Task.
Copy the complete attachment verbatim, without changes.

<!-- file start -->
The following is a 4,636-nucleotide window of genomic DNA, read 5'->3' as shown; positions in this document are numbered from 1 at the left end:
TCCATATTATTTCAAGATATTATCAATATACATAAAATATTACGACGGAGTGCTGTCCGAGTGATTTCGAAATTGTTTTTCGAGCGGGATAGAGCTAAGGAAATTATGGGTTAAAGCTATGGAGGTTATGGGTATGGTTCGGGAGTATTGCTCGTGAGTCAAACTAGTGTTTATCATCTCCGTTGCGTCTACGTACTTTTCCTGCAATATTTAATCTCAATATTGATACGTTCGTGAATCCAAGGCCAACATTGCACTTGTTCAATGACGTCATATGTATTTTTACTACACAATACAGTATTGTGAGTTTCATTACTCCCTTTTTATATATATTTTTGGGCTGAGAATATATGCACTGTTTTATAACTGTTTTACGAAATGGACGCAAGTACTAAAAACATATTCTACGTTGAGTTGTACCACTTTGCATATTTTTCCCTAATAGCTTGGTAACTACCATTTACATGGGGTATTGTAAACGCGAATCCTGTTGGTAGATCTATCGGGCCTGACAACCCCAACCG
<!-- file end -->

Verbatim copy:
The following is a 4,636-nucleotide window of genomic DNA, read 5'->3' as shown; positions in this document are numbered from 1 at the left end:
TCCATATTATTTCAAGATATTATCAATATACATAAAATATTACGACGGAGTGCTGTCCGAGTGATTTCGAAATTGTTTTTCGAGCGGGATAGAGCTAAGGAAATTATGGGTTAAAGCTATGGAGGTTATGGGTATGGTTCGGGAGTATTGCTCGTGAGTCAAACTAGTGTTTATCATCTCCGTTGCGTCTACGTACTTTTCCTGCAATATTTAATCTCAATATTGATACGTTCGTGAATCCAAGGCCAACATTGCACTTGTTCAATGACGTCATATGTATTTTTACTACACAATACAGTATTGTGAGTTTCATTACTCCCTTTTTATATATATTTTTGGGCTGAGAATATATGCACTGTTTTATAACTGTTTTACGAAATGGACGCAAGTACTAAAAACATATTCTACGTTGAGTTGTACCACTTTGCATATTTTTCCCTAATAGCTTGGTAACTACCATTTACATGGGGTATTGTAAACGCGAATCCTGTTGGTAGATCTATCGGGCCTGACAACCCCAACCG